Tuesday, March 24, 2009


I loved Mom's post and true heroism. Several years ago I was going through an extremely difficult time and I was angry and frustrated. I did not understand why I had to experience so much pain and betrayal and I wanted to lash out and punish those who had offended me so deeply.

I had confided in Mom and she e-mailed me the following poem by Emily Dickinson

To fight aloud, is very brave,
But gallanter, I know
Who charge within the bosom
The Cavalry of Woe.
Who win, and nations do not see,
Who fall, and none observe.
Whose dying eyes, no Country
Regards with patriot love.
We trust in plumed procession
For such, the Angels go,
Rank after Rank, with even feet,
And Uniforms of Snow.

She then shared with me the following scripture:

"Fear not, for they that be with us are more than they that be with them. And the LORD opened the eyes of the young man; and he saw: and, behold, the mountain was full of horses and chariots of fire round about Elisha." - 2 Kings 6:16-17

She then stated:

Consider: The "weapons used by the "Cavalry of Woe" can fill us with anger or bring a loss of faith, and thus, lead to the death of the Spirit. The only "weapons" that work in an attack against the "Cavalry of Woe" are weapons of life: faith, hope, love, forgiveness, and repentance. Trust in "plumed procession" -- "Trust in the Lord with all thine heart, and lean not unto thine own understanding, In all they ways acknowledge him, and he shall direct they paths. Be not wise in thine own eyes: fear the LORD, and depart from evil." (Prov. 3:5-7)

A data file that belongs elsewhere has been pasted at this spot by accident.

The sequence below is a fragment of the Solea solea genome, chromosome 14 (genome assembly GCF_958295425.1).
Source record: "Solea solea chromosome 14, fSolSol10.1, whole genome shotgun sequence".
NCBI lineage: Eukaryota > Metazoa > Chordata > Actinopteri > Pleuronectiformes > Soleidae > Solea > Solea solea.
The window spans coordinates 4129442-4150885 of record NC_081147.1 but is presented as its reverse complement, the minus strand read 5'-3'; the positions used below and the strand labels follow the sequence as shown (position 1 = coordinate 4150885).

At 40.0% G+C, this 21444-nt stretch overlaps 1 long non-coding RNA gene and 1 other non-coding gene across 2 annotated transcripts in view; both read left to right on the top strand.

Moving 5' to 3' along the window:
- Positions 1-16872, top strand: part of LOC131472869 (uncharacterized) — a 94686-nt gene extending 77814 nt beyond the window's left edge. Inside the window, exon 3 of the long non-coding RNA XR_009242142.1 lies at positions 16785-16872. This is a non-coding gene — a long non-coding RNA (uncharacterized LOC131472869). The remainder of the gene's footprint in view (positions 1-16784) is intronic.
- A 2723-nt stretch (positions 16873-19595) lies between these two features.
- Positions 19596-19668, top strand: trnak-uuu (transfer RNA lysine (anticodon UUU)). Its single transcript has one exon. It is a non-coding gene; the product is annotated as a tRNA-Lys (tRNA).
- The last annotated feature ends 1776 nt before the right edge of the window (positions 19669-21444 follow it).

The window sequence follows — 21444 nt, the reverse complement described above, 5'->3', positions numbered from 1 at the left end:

Prov. 15:1 A soft answer turneth away wrath: but grievous words stir up anger.

I have all of this posted in my cubicle at work and have often turned to it when I begin to feel the despair and sadness that often occurs during this time of tumult. I find peace and solice in these reminders. I have learned that my own soft answers to personal attacks from others turns my wrath away. Sometimes it softens the offender - not always. I also know that if I have taken offense and returned equal assault my spirit is still tormented with anger and I am not better for the experience.

Mom also said to me: "Did you ever think that perhaps you should thank (your assaulters - names removed because they have been forgiven). Think about it."


Trillium said...

Interestingly, I remember sending you the poem, but I no longer remember the particulars (or people) involved. :)

Anonymous said...

That's neat. Thanks for sharing that, Becky!